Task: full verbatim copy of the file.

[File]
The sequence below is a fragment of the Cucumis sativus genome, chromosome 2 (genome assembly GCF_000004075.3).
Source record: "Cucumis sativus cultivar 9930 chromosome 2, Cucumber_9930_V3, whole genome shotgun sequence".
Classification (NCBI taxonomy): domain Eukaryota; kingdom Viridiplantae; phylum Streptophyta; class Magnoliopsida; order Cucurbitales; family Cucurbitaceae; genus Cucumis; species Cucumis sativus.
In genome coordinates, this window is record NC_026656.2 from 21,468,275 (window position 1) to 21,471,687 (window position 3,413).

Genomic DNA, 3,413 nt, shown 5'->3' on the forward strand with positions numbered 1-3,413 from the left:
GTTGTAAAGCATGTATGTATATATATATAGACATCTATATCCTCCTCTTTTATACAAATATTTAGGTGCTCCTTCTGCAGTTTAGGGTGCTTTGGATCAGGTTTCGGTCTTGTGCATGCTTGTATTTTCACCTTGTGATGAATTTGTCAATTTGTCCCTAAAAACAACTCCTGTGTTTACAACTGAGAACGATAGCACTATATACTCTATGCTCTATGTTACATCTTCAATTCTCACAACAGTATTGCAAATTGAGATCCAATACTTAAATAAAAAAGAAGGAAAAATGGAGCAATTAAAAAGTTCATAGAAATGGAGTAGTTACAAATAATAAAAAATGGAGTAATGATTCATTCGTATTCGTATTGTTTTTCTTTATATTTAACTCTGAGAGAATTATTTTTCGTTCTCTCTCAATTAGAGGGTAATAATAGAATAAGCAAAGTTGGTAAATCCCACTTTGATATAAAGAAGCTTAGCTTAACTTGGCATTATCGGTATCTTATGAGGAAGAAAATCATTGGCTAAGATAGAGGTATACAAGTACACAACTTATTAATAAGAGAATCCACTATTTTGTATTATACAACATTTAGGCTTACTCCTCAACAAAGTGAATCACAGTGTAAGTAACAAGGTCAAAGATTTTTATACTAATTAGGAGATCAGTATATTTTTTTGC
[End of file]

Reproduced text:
The sequence below is a fragment of the Cucumis sativus genome, chromosome 2 (genome assembly GCF_000004075.3).
Source record: "Cucumis sativus cultivar 9930 chromosome 2, Cucumber_9930_V3, whole genome shotgun sequence".
Classification (NCBI taxonomy): domain Eukaryota; kingdom Viridiplantae; phylum Streptophyta; class Magnoliopsida; order Cucurbitales; family Cucurbitaceae; genus Cucumis; species Cucumis sativus.
In genome coordinates, this window is record NC_026656.2 from 21,468,275 (window position 1) to 21,471,687 (window position 3,413).

Genomic DNA, 3,413 nt, shown 5'->3' on the forward strand with positions numbered 1-3,413 from the left:
GTTGTAAAGCATGTATGTATATATATATAGACATCTATATCCTCCTCTTTTATACAAATATTTAGGTGCTCCTTCTGCAGTTTAGGGTGCTTTGGATCAGGTTTCGGTCTTGTGCATGCTTGTATTTTCACCTTGTGATGAATTTGTCAATTTGTCCCTAAAAACAACTCCTGTGTTTACAACTGAGAACGATAGCACTATATACTCTATGCTCTATGTTACATCTTCAATTCTCACAACAGTATTGCAAATTGAGATCCAATACTTAAATAAAAAAGAAGGAAAAATGGAGCAATTAAAAAGTTCATAGAAATGGAGTAGTTACAAATAATAAAAAATGGAGTAATGATTCATTCGTATTCGTATTGTTTTTCTTTATATTTAACTCTGAGAGAATTATTTTTCGTTCTCTCTCAATTAGAGGGTAATAATAGAATAAGCAAAGTTGGTAAATCCCACTTTGATATAAAGAAGCTTAGCTTAACTTGGCATTATCGGTATCTTATGAGGAAGAAAATCATTGGCTAAGATAGAGGTATACAAGTACACAACTTATTAATAAGAGAATCCACTATTTTGTATTATACAACATTTAGGCTTACTCCTCAACAAAGTGAATCACAGTGTAAGTAACAAGGTCAAAGATTTTTATACTAATTAGGAGATCAGTATATTTTTTTGC